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Seems to be a lot of CVA users out there. I was looking for a new muzzleloader for my son and the CVA's are certainly priced right. I did a little checking into them and found some disturbing info. http://www.chuckhawks.com/muzzleloading_tragedy.htm

Anyone hear first hand of any CVA mishaps?

I'll be paying extra to stick with an american made product. I use a White G Series Whitetail and will keep looking until I find another.
 

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http://www.openseasongear.com/Model_2000_Blacktail_Hunter_50_cal_p/000150.htm

Since your a White owner you will appreciate these rifles. Well priced too. Something that would last a life time. Also White Rifles is open again and offering parts.

A CVA is a good rifle. And yes there are some instances that they ruptured. I personally feel the new Accura is a good rifle from all the reports. Knight went out of business. Thompson Center Triumph is a good rifle. The choice is hard, but I own three Whites and consider them the best rifle out there.
 

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looks like the Whites are out of stock. They always sell out fast. Depending on the CVA you like, if it has a Bergra barrel I would think that is a fine rifle. Those come on the Accura and the Apex also some of the Optima Pro have them.
 

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You can go on CVA's website and look under "Company" and you will find the voluntary recall of all IN-LINE RIFLES with a model number ending in 95 or 96. All these guns were made in 1995 and 1996 and they are the only ones that have experienced any barrel failures. Chuck Hawk knows this but will not admit that CVA has done what is right. It is high time to end this crap about CVA's rifles. Granted they are made in Spain and Lyman rifles are made in Italy. TC is still made in the good old USA and doesn't have any metric parts on it.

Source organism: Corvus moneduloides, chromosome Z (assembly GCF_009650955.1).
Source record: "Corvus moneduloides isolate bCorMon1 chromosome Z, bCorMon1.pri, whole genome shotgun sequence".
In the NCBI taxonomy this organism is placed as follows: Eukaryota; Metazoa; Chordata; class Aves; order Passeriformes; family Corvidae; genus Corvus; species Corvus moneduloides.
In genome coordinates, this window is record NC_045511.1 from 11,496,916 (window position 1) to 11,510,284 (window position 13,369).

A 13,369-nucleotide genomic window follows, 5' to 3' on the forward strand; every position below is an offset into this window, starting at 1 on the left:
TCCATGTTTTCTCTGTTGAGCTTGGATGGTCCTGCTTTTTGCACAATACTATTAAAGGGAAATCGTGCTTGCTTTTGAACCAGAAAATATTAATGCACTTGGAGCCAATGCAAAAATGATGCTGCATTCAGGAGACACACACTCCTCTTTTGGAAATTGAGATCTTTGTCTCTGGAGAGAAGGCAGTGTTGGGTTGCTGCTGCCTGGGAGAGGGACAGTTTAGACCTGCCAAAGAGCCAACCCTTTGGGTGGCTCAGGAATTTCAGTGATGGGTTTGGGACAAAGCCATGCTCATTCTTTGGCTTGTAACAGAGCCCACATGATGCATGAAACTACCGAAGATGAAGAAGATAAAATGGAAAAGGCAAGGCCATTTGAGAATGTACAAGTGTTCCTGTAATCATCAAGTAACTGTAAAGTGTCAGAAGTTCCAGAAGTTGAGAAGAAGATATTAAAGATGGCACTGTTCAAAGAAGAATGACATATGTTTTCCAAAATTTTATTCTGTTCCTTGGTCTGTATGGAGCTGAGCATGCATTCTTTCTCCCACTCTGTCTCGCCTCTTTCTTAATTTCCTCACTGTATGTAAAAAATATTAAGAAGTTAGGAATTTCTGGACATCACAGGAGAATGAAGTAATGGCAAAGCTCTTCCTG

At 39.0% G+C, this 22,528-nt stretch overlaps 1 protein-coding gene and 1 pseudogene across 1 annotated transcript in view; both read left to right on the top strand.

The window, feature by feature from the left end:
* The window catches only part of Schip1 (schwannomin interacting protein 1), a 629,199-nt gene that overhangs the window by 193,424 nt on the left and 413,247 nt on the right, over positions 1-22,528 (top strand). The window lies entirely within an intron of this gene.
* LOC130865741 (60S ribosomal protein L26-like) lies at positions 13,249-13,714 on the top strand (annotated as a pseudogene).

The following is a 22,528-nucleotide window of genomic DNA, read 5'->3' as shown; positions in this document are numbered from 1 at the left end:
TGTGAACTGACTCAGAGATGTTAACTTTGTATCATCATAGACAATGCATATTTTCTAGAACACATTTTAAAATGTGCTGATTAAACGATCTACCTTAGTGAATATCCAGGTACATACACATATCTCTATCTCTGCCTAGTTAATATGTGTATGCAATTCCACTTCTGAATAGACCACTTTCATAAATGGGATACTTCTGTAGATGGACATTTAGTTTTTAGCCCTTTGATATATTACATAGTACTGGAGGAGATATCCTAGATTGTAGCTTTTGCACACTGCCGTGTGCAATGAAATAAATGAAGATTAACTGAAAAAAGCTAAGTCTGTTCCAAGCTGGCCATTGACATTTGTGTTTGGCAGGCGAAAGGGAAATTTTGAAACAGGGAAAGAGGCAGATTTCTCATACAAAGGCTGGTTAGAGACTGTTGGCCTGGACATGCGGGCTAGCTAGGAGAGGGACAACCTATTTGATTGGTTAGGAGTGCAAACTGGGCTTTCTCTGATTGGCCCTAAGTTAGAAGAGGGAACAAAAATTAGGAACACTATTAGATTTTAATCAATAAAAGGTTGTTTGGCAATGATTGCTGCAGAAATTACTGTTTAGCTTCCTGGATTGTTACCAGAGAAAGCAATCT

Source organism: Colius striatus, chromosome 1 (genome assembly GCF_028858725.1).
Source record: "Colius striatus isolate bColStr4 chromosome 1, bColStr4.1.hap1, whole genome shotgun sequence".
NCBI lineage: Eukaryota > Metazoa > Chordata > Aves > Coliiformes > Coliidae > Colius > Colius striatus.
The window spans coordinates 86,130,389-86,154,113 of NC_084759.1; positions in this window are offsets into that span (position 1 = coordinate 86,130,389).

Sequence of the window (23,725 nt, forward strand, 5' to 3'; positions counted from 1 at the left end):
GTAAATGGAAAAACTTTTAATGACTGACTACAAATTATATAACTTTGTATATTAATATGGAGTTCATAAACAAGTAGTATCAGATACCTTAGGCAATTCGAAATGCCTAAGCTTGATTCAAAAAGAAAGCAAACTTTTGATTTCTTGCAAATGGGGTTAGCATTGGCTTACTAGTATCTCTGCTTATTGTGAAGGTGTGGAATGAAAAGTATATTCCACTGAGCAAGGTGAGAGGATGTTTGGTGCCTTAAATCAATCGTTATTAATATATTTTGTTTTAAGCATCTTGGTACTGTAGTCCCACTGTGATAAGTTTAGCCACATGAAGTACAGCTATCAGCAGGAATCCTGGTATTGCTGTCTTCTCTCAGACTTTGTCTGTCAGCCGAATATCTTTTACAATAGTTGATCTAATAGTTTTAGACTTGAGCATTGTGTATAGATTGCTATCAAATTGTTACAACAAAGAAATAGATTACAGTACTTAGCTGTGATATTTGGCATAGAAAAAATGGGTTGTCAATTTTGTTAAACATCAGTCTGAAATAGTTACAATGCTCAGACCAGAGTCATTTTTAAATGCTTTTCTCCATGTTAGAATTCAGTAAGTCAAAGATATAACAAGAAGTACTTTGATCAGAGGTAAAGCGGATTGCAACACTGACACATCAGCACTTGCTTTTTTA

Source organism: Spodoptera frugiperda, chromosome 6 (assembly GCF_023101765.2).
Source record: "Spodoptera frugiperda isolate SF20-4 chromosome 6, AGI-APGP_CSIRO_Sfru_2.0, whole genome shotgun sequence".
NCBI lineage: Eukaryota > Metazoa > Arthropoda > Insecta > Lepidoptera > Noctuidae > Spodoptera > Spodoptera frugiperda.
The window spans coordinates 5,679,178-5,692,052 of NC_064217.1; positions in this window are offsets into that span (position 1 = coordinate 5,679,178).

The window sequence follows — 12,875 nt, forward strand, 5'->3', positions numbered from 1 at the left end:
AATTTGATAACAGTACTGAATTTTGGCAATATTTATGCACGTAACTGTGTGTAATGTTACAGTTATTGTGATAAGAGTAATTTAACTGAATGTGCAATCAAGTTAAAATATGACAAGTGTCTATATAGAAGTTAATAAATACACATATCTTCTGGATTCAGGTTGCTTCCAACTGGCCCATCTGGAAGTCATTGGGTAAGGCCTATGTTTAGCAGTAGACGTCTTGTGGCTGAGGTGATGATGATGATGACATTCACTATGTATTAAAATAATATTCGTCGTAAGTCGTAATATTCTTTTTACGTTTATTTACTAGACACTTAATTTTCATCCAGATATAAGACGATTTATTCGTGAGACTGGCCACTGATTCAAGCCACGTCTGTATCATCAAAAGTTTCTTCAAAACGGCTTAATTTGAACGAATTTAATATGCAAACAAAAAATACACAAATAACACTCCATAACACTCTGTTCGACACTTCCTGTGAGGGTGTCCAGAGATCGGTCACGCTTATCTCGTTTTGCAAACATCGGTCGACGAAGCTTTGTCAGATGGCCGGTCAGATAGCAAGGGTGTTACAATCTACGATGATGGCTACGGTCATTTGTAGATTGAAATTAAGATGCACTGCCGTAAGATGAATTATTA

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Another option for an affordable muzzle-loader is the Traditions line of products. A friend of mine just bought on of the Pursuit models and for ~ $300, it was pretty nice. My favorite, and probably the most significant ML currently in production, is the Thompson Center Z5 Omega. It's only a little more money than some of the others and is a 'no-compromise' kind of gun.
 

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Traditions and CVA barrels (other then the Bergra) come out of the same factory for the most part. What I usually say to anyone concerned about the barrel quality of the CVA/BPI rifles is... don't purchase one. If your not concerned the you can shoot a CVA for a lot less. Many thousands of hunters use a CVA rifle and have excellent luck with them. But again, if you have doubts, then don't purchase one.

I own a couple CVA rifles. I bought a CVA Staghorn Magnum as my first inline rifle. $89.00 for a nickel barrel Staghorn. It shoots 90 grains of powder and most projectiles very accurate. 90 grains is a long way from 150 grains.

I think any gun can be made to fail. It all depends on how often they do fail and what made it do so.
 

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CVA makes great rifles and Randy Wakean is a total arse. I have a CVA Accura and love it. Randy W can go to ****.
 

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I havnt heard of any mishaps or had any myself. I have an Optima Pro, the last year they made it before offering the new rifle/ml option. I really like mine. Good balance and feel. I like the shorter LOP for in the winter. I just wish the rifle barrels would fit my action.

At this point, I would definatly buy another CVA
 

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They're good, I think. I have personal experience with two. My first was a a CVA Staghorn. Killed deer with it. Then I got a CVA Buckhorn, which replaced the Staghorn - it was about 76 bucks on a post-season sale. Works great, still have it. It'll kill deer.

Neither of mine have blown up, but I've not stuffed 'em with a double load & left ramrod in the barrel. I fired a few 150 loads, decided it was a waste of power, and generally use 90-100gr loose Pyrodex and a 240gr XTP - wholly sufficient for deer at woods ranges.
 

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90-100 grains is good for deer at about any range IMO. I have a Staghorn also and you named the magic load... 90 grains. Good shooter.
 
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